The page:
Every preacher and teacher of the Word struggles with this urge, but in the end, he knows that God has called him to be true to the Word. He knows the terrible implications of conforming his message to the world, rather than letting his message be transforming through the true Word of Christ, I get a sense of Peter having these same thoughts as he wrote the first chapter of his second letter:

“Therefore I intend always to remind you of these qualities, though you know them and are established in the truth that you have. I think it right, as long as I am in this body, to stir you up by way of reminder, since I know that the putting off of my body will be soon, as our Lord Jesus Christ made clear to me. And I will make every effort so that after my departure you may be able at any time to recall these things” (2 Peter 1:12-15)

Peter knows that his old, tattered human body will soon perish. He can’t make small talk. He can’t spend his time telling people the feel-good messages that massage the ear. The situation is urgent, and he is already making arrangements to see that his words outlive him – as they have certainly done. Peter is reminding us that God’s truth is foundational to living a life pleasing to God. That God’s Word and not our feelings or even our needs are to be the guiding and motivational force in all that we do daily in our lives. 

Peter and Sproul are both saying that we need to grow up and become mature believers who walk by faith and not by feelings. In other words, no longer be “sensuous Christians.”

What a Wonderful World

Early in life I learned that it is what happens in you that determines your destiny and future. Not what happens to you – your circumstances, situation, and relationships. What’s in you is more important than what’s around you.

Another way to think about this would be to recognize that the thoughts you have impact and change the circumstances around you. An example: If you put a messy person in a clean apartment, it won’t be long until the apartment is messy. On the other hand, when you put a clean person in a messy apartment, it won’t be long until the apartment is clean!

Never let circumstances determine what’s in your mind; what you focus and dwell on. Always remember that God loves you and His grace is always sufficient for whatever you are facing today. His grace towards us is expressed through His favour and His kindness toward us. In other words, He is always ready to guide and direct us; to bless us; to honour us; to help us. So, be careful what you are thinking and what your mind dwells on. Remember, “For as a man thinks within himself, so he is” (Proverbs 23:7). 

The good new is that when our thoughts are confident and we approach life with expectation of the best, we usually experience the best possible outcome in every situation. When we approach that job interview with confidence that God is in control and He will give us the right words at the right time, we then can do our best and walk in God’s grace and favour. When we prepare to give that speech or take the test or do that audition and we envision ourselves doing well, we create a place for God to act, guide, and direct. His grace will enable and empower us to do our best.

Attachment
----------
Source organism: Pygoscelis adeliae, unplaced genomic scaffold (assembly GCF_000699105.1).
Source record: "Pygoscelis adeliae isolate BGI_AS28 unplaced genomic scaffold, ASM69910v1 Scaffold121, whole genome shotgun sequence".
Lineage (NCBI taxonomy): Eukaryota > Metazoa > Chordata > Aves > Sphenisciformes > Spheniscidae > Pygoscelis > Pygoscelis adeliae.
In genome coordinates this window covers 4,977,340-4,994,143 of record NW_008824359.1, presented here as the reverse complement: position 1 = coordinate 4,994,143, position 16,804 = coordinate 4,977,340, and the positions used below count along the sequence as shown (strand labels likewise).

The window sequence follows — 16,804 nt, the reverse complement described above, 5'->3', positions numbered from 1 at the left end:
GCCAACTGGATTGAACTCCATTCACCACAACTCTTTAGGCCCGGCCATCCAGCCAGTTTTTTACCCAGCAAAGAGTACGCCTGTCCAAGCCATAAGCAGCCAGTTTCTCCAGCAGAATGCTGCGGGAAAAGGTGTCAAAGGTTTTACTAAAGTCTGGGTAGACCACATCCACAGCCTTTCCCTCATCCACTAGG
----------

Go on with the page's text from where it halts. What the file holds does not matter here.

When we have positive expectations and confidence that God is for is, we experience what the Bible calls “the favour of God.” We can’t control the circumstances, but we can create the best possible outcome by being positive in every situation giving God a place to work and prove how great He really is and how much He loves us.

You have probably heard the classic song, “What a Wonderful World,” first recored by Louis Armstrong. It is my life’s theme song. If you don’t know the song or would like to refresh your memory you can watch and listen at  The lyrics express wonder and gratitude concerning beautiful trees and flowers, the sky, a rainbow, babies crying, and people enjoying one another. The key phrase repeats several times, “And I think to myself, what a wonderful world.”

Please notice those words, that line. “I think to myself….” That’s what I want to do! I want to think that way to myself. Positive. Encouraging. Up-lifting. 

A lot of people around you might wake up every day and their version is more like this:

“I see traffic jams, cloudy skies, annoying people driving by, and I think to myself … what a difficult world.”

Don’t let what’s around you get inside you! Guard your mind because when you guard your mind, you put yourself in a position for God’s best to come into your life. Always think something good to yourself.

There’s a story, from when Jesus walked the earth, of a woman who had been haemorrhaging for twelve years. Jesus was near her hometown one day, and the Bible says, “She said to herself, ‘If I only touch His cloak, I will be healed.’” (Matthew 9:21) Note: “…she said to herself…”

Other people were saying negative things, but what she said to herself was more influencing on her than their comments. What she was verbalizing was affecting her physically – her body was moving in the direction of her internal dialogue. What if she had said to herself, “I’ll never get to Him … it’s not gonna change anything”? Her body would have slowed down, stopped, and she would have turned around.